It’s a new year and that means there are a whole host of wonderful watch trade shows and events to attend where you can see new releases, rare timepieces and numerous classic watches and pocket watches for men ready to be snapped up and worn proudly.
Events such as the 27th SIHH in Geneva or Hong Kong’s Watches & Wonders Fair are a real draw for watch lovers across the world, yet watch trade shows and events can sometimes end up rather embarrassing affairs when you get into a deep conversation surrounding watches and you don’t know the terms that are being thrown about.
To save you from possible humiliation among your peers we thought we’d provide you with a glossary or watch terms to save you from possible embarrassment in 2017.
Antimagnetic – Magnets in watches can disturb the accuracy of your timepieces. This has led to leading watch makers creating antimagnetic watches that are not affected by magnetic fields in any way.
Bezel – A bezel is screwed onto or snapped into the case and holds the dial-side crystal firmly in place. Some allow rotation to record the elapsed time.
Bracelet/Strap – A simple one, but often confused for something more complicated, this is the the strap that keeps the watch attached to you and comes in a variety of materials such as leather, silver, gold and steel.
Calendar – A watch may have various different types of calendars that depend on the style and make of the watch. An annual calendar displays the date, month, day and hour that automatically adjusts following months of 30 or 31 days.
A perpetual calendar not only takes heed of the short months, but also leap years, all without manual adjustment! Pretty amazing right? This means you can pass the timepiece down for generations without ever having to adjust the date… technically.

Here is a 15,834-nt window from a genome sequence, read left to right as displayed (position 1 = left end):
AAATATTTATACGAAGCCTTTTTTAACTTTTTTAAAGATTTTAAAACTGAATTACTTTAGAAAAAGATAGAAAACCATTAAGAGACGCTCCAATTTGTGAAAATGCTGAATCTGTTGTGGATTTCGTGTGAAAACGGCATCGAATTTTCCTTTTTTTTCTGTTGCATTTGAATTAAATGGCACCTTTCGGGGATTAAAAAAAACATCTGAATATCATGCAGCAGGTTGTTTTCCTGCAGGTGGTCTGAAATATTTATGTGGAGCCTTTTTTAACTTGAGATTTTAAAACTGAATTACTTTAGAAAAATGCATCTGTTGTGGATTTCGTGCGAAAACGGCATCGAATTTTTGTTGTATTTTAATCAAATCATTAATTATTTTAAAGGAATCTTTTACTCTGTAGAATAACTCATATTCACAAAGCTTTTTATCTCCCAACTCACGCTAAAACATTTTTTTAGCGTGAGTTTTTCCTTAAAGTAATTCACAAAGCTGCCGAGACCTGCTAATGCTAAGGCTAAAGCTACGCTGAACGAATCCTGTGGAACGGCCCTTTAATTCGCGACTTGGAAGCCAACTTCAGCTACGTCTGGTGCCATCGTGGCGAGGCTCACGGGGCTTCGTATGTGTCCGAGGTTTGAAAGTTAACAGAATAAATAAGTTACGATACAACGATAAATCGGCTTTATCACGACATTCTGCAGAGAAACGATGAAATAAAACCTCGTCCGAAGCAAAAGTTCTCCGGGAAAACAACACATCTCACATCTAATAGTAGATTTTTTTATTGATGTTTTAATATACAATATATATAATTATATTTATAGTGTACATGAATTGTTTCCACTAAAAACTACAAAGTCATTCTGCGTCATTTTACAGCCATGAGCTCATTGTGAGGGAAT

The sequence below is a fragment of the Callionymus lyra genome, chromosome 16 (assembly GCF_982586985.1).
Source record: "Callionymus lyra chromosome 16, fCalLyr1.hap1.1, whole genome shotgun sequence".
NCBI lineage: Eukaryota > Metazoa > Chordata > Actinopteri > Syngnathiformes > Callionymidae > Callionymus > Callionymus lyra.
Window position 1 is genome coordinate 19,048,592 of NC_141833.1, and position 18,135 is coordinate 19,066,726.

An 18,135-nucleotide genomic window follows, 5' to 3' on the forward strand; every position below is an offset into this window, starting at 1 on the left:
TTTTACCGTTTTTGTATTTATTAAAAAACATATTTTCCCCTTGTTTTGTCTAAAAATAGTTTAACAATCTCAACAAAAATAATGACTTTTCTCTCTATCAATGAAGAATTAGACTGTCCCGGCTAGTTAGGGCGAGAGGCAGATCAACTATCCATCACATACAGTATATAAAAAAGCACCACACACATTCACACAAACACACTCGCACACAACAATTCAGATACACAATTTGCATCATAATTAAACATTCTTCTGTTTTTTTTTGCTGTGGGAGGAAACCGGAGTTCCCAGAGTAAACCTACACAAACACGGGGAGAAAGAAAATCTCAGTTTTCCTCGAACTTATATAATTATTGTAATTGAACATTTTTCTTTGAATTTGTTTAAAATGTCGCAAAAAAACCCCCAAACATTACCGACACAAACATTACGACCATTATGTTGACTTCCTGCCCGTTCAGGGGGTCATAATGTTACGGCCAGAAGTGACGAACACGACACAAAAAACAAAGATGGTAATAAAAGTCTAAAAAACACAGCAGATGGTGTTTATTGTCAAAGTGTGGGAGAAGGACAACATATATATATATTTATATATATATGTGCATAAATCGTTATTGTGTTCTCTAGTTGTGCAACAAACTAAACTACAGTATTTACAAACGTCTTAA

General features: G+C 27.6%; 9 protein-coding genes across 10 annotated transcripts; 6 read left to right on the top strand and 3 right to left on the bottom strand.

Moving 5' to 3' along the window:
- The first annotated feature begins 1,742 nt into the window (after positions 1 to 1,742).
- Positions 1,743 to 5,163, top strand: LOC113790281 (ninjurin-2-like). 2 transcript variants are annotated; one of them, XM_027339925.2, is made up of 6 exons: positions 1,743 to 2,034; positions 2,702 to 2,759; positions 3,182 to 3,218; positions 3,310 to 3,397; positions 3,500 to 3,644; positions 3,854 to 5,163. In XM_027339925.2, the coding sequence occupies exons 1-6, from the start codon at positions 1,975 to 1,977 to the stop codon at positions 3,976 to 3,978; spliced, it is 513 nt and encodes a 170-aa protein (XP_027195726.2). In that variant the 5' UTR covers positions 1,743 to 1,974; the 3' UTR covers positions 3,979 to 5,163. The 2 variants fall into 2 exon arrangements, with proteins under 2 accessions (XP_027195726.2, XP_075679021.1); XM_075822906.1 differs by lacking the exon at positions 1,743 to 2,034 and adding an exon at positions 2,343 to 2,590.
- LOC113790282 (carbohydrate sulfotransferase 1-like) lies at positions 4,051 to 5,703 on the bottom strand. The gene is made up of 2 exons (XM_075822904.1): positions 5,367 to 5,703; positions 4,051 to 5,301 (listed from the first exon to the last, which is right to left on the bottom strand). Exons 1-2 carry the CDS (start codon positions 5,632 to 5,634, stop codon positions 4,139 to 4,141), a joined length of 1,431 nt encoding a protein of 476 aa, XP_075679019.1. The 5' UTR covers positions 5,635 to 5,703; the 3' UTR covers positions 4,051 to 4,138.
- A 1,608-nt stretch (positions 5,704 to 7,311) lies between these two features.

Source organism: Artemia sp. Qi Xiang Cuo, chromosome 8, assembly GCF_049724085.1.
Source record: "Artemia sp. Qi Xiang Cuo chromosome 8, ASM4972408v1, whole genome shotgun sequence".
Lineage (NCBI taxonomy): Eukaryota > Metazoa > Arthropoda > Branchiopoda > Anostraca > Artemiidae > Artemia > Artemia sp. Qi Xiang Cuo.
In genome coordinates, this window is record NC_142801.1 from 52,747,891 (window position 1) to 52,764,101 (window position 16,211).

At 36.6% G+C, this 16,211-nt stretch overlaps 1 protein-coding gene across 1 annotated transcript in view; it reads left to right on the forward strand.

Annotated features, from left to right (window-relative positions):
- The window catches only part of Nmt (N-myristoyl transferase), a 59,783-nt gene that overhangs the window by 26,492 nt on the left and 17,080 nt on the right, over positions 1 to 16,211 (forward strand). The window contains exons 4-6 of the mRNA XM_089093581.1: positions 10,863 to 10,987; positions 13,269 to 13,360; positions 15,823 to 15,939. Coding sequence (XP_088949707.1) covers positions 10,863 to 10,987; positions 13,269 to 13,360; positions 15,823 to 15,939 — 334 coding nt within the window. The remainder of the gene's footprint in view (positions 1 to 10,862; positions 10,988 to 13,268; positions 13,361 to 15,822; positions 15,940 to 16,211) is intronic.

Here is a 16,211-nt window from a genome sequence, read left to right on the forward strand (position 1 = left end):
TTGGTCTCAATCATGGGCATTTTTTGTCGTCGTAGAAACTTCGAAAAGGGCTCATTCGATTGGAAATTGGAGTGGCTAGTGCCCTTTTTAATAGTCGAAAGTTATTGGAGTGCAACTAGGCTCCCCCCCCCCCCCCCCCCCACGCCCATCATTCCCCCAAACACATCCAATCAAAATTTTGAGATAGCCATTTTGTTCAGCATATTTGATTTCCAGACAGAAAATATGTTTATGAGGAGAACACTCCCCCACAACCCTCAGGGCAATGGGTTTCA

Calibre – This is the movement of the timepiece; a calibre is encased in the middle of the timepiece and this is the element of the watch that makes it unique.
Chronograph – A chronograph refers to a watch that boasts a stopwatch function that measures conventional time as well as elapsed.
Crown – The crown is the small knob on the outside of the watch case and is used to set the hands on the watch face and some can even set the day and date as well. In a mechanical watch the crown is also used for winding up the main spring.
Day and night indication – The day and night indication, sometimes known as an AM/PM indicator, does exactly what it says on the tin! This feature is often used in conjunction with dual time or world time displays, so users can see whether it’s day or night in another time zone… great for travelling businessmen!
Equation of time – The equation of time display connects the watch to the cycle of the sun and is considered the most mysterious and intriguing complications amongst watch makers and watch aficionados.
Grand complication – Watches that boast several complications are known as a grand complication and are one of the hardest time pieces to craft and must contain at least three complications; a timing complication, an astrological complication and a striking complication.
Lugs – Lugs are sometimes referred to as “horns” and are the parts that connect your watch strap to the watch case.
Minute repeater – This is the mechanical device that chimes out the hours and minutes through gongs made out of tuned wire inside the watches case. These include decimal repeaters that signal the hours, tens of minutes and minutes. There are also cathedral repeaters, and as the name suggests, have a richer sound due to larger gongs found inside.
Moon phase – As the name suggests this shows the moon’s current lunar phase position, it may not be that useful but adds an extra complication to the watch and an added visual element to the watch dial.
Power reserve indicator – This allows the watch wearer to see how much power resides in the watches mainspring and the amount of time the movement has left before you must rewind it. This is only applicable in mechanical watches.
Tourbillon – When showing off one of our exquisite watches for men, impress your peers by talking shop about the tourbillon. Invented by the legendary A. L. Breguet this intricate complication eliminates errors in pocket watches that were often held in vertical positions. Much heralded by watch lovers everywhere for the sheer genius required to create it, a flying tourbillon is connected from one angle only, making it appear to be flying in thin air… truly astounding craftsmanship.